JLC author, Lee McGinley and I were talking on the phone the other day, asking if we'd see each other at JLC-Live in Providence at the end of March. We've been working together on articles since the mid-90's, but haven't seen each other in a very long time. Lee asked me: "So do you still wear those engineer's boots." I admitted I did. I began wearing them after I stepped on a rusty spike during a demolition job. The steel shank and the steel toe have given peace of mind ever since. And, hey, once I'd broken in a pair of Chippewas (which is a real investment in extended foot pain) I just kept wearing them. I still have the first pair I bought in 1989. They're pretty beat, as you can imagine, and I recently upgraded to a shorter style - a little lighter, but still just as painful to break-in.
In the industrial trades, few folks argue that steel-toed work boots are a must-have on the jobsite. The experience of Darren Sisson, working on a tunnel project in Brisbane, Australia, is a keen reminder. (see " Please Don’t Let Me See What I Think I’ll See," Tools of the Trade, 8/13).
On residential sites, however, regular ol' tennis shoes and hiking boots are common. It's all about agility, I realize that, and no one really wants the Li'l Abner comments (trust me on this one). But if you use a roofing nailer or framing gun a lot, this slow motion video might convince you to wear more protective footwear. Watch now. (Hat tip to Julian Lee.)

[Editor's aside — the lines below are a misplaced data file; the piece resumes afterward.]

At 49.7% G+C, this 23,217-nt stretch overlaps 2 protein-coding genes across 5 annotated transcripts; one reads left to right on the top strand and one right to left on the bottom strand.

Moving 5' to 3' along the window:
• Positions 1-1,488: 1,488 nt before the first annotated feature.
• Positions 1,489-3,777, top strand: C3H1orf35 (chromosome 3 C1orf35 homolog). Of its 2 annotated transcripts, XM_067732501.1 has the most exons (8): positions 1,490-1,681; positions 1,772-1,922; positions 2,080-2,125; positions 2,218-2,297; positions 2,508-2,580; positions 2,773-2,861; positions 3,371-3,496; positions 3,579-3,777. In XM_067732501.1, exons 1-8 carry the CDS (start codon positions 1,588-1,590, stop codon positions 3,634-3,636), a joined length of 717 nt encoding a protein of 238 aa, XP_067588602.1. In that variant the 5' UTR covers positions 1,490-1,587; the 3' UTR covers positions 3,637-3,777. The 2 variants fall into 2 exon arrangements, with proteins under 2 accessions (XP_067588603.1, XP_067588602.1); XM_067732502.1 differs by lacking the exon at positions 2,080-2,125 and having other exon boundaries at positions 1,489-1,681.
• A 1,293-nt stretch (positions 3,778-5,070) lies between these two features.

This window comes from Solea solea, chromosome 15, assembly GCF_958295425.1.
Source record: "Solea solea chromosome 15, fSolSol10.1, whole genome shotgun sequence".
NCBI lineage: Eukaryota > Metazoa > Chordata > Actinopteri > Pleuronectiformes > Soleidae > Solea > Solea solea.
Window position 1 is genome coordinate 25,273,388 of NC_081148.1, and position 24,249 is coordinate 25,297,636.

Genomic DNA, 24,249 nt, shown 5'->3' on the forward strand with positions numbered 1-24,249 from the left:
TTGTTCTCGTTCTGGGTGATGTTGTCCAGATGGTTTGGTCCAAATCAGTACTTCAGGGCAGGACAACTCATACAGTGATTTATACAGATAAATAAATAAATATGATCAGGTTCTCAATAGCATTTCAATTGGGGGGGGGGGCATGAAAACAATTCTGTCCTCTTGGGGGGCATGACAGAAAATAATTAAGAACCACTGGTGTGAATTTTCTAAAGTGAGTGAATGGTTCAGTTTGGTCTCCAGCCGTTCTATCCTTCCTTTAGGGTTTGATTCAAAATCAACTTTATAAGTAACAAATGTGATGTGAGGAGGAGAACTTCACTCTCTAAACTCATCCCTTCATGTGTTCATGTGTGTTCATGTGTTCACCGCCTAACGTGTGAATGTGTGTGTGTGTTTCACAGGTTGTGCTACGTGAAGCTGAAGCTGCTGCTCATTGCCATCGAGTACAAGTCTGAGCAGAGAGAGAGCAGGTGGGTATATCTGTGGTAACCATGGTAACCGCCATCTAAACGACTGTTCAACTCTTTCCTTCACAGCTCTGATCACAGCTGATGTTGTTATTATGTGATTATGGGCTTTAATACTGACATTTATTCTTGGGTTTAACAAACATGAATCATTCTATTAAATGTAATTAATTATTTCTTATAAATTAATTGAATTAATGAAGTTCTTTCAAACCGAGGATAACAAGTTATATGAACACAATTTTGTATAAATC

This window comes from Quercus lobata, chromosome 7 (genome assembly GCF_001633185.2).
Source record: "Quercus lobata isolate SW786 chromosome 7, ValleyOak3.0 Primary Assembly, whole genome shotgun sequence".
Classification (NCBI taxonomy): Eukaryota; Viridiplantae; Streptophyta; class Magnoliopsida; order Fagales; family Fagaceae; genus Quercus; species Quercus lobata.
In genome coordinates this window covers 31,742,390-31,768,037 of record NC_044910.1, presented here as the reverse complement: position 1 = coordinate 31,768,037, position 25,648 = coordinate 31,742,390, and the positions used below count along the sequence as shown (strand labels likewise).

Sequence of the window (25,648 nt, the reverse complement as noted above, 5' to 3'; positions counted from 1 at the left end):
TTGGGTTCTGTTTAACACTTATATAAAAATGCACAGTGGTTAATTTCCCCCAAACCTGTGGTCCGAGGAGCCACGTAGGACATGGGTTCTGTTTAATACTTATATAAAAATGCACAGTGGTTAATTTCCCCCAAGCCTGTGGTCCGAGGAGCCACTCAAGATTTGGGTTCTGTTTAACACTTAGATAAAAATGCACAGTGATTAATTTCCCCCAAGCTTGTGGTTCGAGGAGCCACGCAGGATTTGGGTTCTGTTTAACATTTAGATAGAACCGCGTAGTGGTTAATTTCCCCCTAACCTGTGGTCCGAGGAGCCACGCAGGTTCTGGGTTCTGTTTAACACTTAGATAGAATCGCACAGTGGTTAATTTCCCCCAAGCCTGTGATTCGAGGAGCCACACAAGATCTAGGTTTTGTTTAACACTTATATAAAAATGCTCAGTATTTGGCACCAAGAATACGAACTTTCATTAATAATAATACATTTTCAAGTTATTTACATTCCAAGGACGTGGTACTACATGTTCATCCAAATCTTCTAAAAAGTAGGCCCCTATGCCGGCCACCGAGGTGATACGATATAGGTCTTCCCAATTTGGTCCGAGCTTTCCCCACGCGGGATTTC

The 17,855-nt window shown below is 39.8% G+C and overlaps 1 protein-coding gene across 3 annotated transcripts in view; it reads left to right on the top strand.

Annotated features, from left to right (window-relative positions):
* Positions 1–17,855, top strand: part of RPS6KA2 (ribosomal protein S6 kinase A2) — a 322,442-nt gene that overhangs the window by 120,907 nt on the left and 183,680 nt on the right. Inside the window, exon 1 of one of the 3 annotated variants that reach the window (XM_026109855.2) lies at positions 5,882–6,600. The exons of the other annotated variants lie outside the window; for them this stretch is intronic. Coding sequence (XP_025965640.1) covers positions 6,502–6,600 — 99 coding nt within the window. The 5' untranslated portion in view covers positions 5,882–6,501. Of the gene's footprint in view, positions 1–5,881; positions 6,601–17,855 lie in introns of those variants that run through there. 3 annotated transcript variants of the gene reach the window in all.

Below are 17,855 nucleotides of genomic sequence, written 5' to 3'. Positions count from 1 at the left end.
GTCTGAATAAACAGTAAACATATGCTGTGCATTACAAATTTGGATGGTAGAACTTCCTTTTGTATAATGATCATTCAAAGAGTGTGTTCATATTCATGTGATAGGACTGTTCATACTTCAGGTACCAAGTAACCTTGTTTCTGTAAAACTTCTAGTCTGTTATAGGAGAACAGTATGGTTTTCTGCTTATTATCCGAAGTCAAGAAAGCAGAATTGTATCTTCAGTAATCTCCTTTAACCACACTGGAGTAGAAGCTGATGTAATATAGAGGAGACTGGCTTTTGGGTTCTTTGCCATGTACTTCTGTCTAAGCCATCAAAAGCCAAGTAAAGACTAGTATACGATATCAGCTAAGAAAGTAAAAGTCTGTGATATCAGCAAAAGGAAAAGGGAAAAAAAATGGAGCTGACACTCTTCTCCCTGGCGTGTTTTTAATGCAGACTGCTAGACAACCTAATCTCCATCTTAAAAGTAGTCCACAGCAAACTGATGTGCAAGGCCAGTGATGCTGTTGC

Fortunately, not all work boots with safety toes are clodhoppers. Last summer, Tim Uhler reviewed a line of Keen work boots (see " Keen Work Boots," Tools of the Trade, 6/13) that are considerably lighter and easier to break-in. These have composite plastic safety toes that meet ASTM Standards for impact and compression. (With plastic. Who'd a thunk?)
So what do you all wear to protect your feet on the job site?